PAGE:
President Trump and Democratic presidential challenger Joe Biden on Monday tackled the wildfire crisis in the West as the infernos consumed millions of acres in California, Oregon, Washington and elsewhere with no end in sight.
Biden blamed climate change for the blazes while Trump assured state officials in California it would get cooler.
The fires have produced an air quality crisis in the San Francisco area that is not expected to abate until October. This fire season is considered the worst in California history, with firefighters struggling with strong winds and low humidity. Oregon is experiencing the worst season in 30 years.
About three dozen people have died because of the conflagrations.
“This year alone, nearly 5 million acres have burned across 10 states — more acres than the entire state of Connecticut. And it’s only September,” Biden noted in remarks prepared for delivery in Wilmington, Delaware.
Biden attacked the administration for failing to develop a comprehensive strategy for fighting climate change.
“What we’re seeing in America, in our communities, is connected to all of this, with every bout with nature’s fury caused by our own inaction on climate change,” Biden said, characterizing Trump as a “climate arsonist.”
“The West is literally on fire and he [Trump] blames the people whose homes and communities are burning,” Biden said, noting the president has again threatened to withhold federal funds from the people of California “because they didn’t vote for him.”
“Donald Trump’s climate denial may not have caused the record fires, record floods and record hurricanes,” Biden said. “But if he gets a second term, these hellish events will become more common, more devastating and more deadly.”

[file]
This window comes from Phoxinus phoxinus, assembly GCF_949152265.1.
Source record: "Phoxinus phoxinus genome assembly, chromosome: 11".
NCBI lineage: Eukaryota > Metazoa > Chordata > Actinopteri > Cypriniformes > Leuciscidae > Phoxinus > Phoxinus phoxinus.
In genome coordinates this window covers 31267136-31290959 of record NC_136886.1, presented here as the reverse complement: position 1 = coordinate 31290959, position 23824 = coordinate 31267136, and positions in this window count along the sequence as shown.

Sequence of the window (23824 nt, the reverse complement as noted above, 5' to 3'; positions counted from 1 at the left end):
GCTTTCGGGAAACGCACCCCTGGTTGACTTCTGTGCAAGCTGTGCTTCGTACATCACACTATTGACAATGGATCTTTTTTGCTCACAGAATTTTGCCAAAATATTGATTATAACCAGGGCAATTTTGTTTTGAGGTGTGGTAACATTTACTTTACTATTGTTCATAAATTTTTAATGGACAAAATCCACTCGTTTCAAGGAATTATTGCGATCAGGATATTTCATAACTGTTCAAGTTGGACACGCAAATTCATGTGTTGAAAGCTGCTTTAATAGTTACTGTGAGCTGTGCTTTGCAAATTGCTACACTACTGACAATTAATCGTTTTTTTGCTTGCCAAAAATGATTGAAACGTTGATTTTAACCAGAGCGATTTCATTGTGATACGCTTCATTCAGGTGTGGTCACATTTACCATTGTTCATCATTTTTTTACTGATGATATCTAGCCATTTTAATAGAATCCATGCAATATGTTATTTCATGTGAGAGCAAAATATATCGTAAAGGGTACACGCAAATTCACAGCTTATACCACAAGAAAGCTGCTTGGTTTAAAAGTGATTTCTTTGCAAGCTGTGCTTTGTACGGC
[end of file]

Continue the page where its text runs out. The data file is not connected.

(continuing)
Trump has largely ignored the fires, acknowledging them for the first time Friday night when he tweeted he was with firefighters “all the way.”
At an appearance Monday in Sacramento, Gov. Gavin Newsom asked the president, who sandwiched a two-hour stopover between campaign appearances, to “please respect” difference of opinion on climate change.
“We come from a perspective, humbly, where we submit the science is in and observed evidence is self-evident — that climate change is real,” Newsom said.
“Well, I don’t think science knows actually,” Trump said in response to California Secretary for Natural Resources Wade Crowfoot, who took issue with Trump’s statement that things will “start getting cooler.”
Trump again blamed forest maintenance for the fires and recommended removing debris from forest floors.
Experts agree the crisis is the result of both climate change and mismanagement of forest land. But the Utah State University Forestry Extension noted organic matter on forest floors is necessary to nourish tree roots and keeps grasses and other plans from competing with trees.
The federal government is responsible for 45% of the acreage in California.